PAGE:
A lot of hoopla has been centered around third grade retention based on Florida assessment scores. It was credited for the large increase in Florida’s fourth grade reading scores. Something went wrong, however, in eighth grade. What went ‘wrong’ may have nothing to do with the quality of instruction. If so, what could explain the apparent decrease in eighth grade achievement? Some possibilities are suggested.
The case for retention. Retention became mandatory for third grade in 2002-03. Florida, however, retains students beginning in kindergarten as the above chart shows. Thirteen percent of third graders were retained. An additional nine percent of the lowest scoring students were promoted with a ‘good cause exemption’ such as a portfolio, an approved alternative test or consideration of a type of disability, and certain English language proficiency rules.
Retention helped (58%) some students according to a 2006 Office of Program Policy Analysis and Government Accountability (OPPAGA) study. It certainly boosted the image of the ‘Florida miracle’ of achievement increase. In spite of the publicity about school reform measures, however, the chart below shows the greatest improvement occurred between 1998 and 2002, before reforms and mandatory retention were implemented. Florida went from below the national average in fourth grade reading and math scores to above the national average. Some gains continued afterward.
Changes in retention policy. Over the years, retention has diminished because more exemptions were granted. (Some students were simply getting too old for the grade in which they were enrolled.) In 2014-15, the Florida Department of Education granted exemptions to 28,436 third grade students.
Note below the significant decrease in non promotions in 2014-15, in spite of enrollment increases, especially for third and ninth grade.
Retentions: 2002-03 2014-15
Kindergarten: 13,278 7,674
First Grade: 15,360 8,250
Third Grade: 27,713 9,458
Ninth Grade: 51,638 9,870
As of 2011-12, only fourteen states mandated third grade retention. Florida’s high retention rates compared to other states no doubt helped boost its fourth grade National Assessment of Education Progress (N.A.E.P.) scores in earlier years, but there may be more to that story.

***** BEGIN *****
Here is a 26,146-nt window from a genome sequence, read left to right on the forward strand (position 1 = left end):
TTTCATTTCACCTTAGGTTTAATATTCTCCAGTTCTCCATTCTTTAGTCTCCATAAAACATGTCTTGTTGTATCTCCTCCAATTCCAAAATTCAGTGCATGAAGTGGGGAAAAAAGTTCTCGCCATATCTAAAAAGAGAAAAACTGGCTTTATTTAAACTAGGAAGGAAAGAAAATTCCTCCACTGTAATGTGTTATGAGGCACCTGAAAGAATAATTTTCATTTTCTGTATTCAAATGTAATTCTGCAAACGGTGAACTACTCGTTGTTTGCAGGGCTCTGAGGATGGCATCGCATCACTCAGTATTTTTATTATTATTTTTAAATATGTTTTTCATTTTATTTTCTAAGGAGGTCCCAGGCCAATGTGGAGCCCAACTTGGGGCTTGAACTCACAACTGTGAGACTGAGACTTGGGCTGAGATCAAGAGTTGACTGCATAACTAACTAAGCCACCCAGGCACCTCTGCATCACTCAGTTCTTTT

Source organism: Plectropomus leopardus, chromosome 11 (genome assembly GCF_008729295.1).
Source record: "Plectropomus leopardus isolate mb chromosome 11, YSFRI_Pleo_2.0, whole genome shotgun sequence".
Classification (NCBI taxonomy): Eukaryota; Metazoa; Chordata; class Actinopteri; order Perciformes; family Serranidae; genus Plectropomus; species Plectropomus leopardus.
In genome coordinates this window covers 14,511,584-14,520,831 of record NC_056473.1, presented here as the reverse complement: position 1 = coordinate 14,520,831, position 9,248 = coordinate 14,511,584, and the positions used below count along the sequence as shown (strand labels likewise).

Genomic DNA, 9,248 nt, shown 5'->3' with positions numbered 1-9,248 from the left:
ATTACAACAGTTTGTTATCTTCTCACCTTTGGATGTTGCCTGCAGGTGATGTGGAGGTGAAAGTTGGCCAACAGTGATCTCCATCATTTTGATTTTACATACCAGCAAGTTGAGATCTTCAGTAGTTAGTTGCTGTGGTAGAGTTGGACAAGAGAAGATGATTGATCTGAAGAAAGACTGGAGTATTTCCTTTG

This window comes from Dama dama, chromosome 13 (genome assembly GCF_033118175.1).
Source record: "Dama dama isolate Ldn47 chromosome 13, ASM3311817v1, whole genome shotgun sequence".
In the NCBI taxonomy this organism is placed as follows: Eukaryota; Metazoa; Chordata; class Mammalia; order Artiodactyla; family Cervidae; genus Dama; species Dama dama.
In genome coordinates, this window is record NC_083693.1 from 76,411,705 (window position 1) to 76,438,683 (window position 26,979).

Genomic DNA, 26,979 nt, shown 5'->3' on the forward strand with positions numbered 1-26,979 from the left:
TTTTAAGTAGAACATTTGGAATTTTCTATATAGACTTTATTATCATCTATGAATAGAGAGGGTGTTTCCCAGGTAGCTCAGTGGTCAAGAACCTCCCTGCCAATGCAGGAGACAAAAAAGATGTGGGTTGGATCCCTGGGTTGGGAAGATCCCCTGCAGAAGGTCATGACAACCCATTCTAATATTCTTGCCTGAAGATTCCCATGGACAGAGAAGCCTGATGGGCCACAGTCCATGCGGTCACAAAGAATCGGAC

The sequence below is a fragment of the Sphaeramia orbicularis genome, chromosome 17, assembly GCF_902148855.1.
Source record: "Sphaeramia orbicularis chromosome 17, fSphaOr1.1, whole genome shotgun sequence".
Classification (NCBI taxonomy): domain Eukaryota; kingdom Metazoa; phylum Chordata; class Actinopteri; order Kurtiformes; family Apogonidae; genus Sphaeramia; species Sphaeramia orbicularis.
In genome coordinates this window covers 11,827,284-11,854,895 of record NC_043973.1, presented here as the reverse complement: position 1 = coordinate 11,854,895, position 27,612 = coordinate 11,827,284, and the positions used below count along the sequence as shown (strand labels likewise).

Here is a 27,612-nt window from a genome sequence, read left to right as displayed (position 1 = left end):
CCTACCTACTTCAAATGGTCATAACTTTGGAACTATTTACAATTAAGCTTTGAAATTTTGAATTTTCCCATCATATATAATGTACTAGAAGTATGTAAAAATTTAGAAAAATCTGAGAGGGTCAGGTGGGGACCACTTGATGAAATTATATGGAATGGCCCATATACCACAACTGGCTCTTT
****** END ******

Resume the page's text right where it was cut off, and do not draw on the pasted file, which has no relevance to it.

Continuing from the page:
Questions about the value of retention. When results are not clear, opposition grows. HB 131 Cortes (SB 1280 Rodriquez) have been filed to end third grade retention.
The big puzzle now perplexing the legislature, Senator Stargel SB 360 in particular, is why Florida’s fourth grade NAEP reading scores are six points higher than the national average, but eighth grade scores are just average. Fourth grade math scores are higher than average, but eighth grade math scores are consistently lower. Stargel proposes a study to find the answer. A look at the NAEP data gives some clues:
In fourth grade, 39% of students score at or above the NAEP reading proficiency level. Only thirty percent do so in eighth grade. These are the top scoring students.
One would expect that the percentage of high scoring students would be relatively the same for fourth and eighth grades unless, in some way, students’ characteristics change from elementary to middle school. What could account for the difference?
Do Florida students’ reading skills get worse over time? This seems unlikely. There was a relatively large increase in reading scores for eighth grade in 2009, and scores have only fluctuated slightly since then.
Other possible explanations. Perhaps eighth grade student characteristics are now different than in fourth grade? How could this be? There are several ways to explore this possibility:
- Florida’s retention policy is more extreme than most other states’ policies. Thus, Florida has more students who have been in school longer by fourth grade than do other states. One would expect their reading and math levels to be higher. This advantage may be lost by eighth grade when these skills are more complex.
- Does Florida’s school choice policy pull out more low scoring students in elementary grades, thereby elevating its fourth grade scores compared to other states? Do many of these students return to public schools in middle school and lower the state achievement scores?
We know from Florida DOE data that the Florida tax credit program enrollment drops more than one half between kindergarten and eighth grade. Which students leave the private schools and which remain? If the struggling students leave, as the DOE evaluations suggest, eighth grade scores in public schools would decline.
A similar examination of the achievement levels of students who return to public schools from charter schools between fourth and eighth grade may also shed some light on the changing student achievement
I welcome an evaluation of Florida’s school accountability approach to improving student learning.